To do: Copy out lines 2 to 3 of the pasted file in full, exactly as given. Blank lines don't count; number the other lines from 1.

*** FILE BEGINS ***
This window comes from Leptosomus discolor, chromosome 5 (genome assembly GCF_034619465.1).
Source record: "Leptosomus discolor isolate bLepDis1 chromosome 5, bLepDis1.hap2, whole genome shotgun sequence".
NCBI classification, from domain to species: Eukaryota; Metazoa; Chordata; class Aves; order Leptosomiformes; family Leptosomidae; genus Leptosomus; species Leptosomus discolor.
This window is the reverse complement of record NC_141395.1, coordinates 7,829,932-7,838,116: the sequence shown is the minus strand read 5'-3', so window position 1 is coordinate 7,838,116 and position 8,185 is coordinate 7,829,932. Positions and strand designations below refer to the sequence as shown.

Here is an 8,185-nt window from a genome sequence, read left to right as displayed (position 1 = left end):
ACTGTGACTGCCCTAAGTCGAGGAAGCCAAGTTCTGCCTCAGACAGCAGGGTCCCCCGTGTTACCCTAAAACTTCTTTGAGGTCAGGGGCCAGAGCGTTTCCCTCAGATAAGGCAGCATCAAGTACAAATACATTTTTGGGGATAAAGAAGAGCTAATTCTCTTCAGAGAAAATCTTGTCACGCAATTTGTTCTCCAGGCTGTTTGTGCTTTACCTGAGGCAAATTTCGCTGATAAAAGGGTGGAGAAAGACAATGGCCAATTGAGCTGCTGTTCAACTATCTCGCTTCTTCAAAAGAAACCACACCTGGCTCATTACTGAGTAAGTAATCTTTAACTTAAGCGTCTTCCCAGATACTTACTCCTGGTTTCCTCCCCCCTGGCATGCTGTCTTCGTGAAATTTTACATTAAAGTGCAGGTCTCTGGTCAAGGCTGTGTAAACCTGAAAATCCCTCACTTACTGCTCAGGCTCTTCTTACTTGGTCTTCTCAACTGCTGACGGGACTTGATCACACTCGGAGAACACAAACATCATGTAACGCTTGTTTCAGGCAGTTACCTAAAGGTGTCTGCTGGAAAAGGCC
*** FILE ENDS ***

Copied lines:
Source record: "Leptosomus discolor isolate bLepDis1 chromosome 5, bLepDis1.hap2, whole genome shotgun sequence".
NCBI classification, from domain to species: Eukaryota; Metazoa; Chordata; class Aves; order Leptosomiformes; family Leptosomidae; genus Leptosomus; species Leptosomus discolor.